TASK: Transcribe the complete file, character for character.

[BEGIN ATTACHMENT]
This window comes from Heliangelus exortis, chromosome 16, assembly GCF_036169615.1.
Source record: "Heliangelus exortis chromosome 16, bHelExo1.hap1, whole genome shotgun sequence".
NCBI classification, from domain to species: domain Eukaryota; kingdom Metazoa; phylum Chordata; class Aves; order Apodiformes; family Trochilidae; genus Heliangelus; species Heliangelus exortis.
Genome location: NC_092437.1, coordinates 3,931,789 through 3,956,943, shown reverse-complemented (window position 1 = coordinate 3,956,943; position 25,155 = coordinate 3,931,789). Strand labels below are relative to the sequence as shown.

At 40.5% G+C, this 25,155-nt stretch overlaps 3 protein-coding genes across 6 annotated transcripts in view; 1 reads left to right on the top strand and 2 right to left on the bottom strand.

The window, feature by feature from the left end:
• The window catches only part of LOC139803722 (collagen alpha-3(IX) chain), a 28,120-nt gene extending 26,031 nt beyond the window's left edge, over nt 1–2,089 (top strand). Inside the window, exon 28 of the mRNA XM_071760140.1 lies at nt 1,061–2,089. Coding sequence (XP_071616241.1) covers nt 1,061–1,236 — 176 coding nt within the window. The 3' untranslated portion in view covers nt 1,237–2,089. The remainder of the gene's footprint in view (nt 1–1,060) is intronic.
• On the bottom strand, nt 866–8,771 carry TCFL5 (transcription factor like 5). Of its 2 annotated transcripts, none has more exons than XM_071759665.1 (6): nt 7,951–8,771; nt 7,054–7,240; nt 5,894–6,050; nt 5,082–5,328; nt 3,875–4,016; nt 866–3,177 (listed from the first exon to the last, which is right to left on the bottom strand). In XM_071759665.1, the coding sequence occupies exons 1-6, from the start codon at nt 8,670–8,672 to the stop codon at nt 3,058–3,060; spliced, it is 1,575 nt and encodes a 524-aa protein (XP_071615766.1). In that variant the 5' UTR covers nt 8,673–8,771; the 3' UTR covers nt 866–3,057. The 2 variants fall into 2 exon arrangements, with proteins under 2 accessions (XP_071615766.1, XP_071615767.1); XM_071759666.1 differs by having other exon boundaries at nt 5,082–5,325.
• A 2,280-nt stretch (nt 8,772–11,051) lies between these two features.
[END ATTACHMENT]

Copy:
This window comes from Heliangelus exortis, chromosome 16, assembly GCF_036169615.1.
Source record: "Heliangelus exortis chromosome 16, bHelExo1.hap1, whole genome shotgun sequence".
NCBI classification, from domain to species: domain Eukaryota; kingdom Metazoa; phylum Chordata; class Aves; order Apodiformes; family Trochilidae; genus Heliangelus; species Heliangelus exortis.
Genome location: NC_092437.1, coordinates 3,931,789 through 3,956,943, shown reverse-complemented (window position 1 = coordinate 3,956,943; position 25,155 = coordinate 3,931,789). Strand labels below are relative to the sequence as shown.

At 40.5% G+C, this 25,155-nt stretch overlaps 3 protein-coding genes across 6 annotated transcripts in view; 1 reads left to right on the top strand and 2 right to left on the bottom strand.

The window, feature by feature from the left end:
• The window catches only part of LOC139803722 (collagen alpha-3(IX) chain), a 28,120-nt gene extending 26,031 nt beyond the window's left edge, over nt 1–2,089 (top strand). Inside the window, exon 28 of the mRNA XM_071760140.1 lies at nt 1,061–2,089. Coding sequence (XP_071616241.1) covers nt 1,061–1,236 — 176 coding nt within the window. The 3' untranslated portion in view covers nt 1,237–2,089. The remainder of the gene's footprint in view (nt 1–1,060) is intronic.
• On the bottom strand, nt 866–8,771 carry TCFL5 (transcription factor like 5). Of its 2 annotated transcripts, none has more exons than XM_071759665.1 (6): nt 7,951–8,771; nt 7,054–7,240; nt 5,894–6,050; nt 5,082–5,328; nt 3,875–4,016; nt 866–3,177 (listed from the first exon to the last, which is right to left on the bottom strand). In XM_071759665.1, the coding sequence occupies exons 1-6, from the start codon at nt 8,670–8,672 to the stop codon at nt 3,058–3,060; spliced, it is 1,575 nt and encodes a 524-aa protein (XP_071615766.1). In that variant the 5' UTR covers nt 8,673–8,771; the 3' UTR covers nt 866–3,057. The 2 variants fall into 2 exon arrangements, with proteins under 2 accessions (XP_071615766.1, XP_071615767.1); XM_071759666.1 differs by having other exon boundaries at nt 5,082–5,325.
• A 2,280-nt stretch (nt 8,772–11,051) lies between these two features.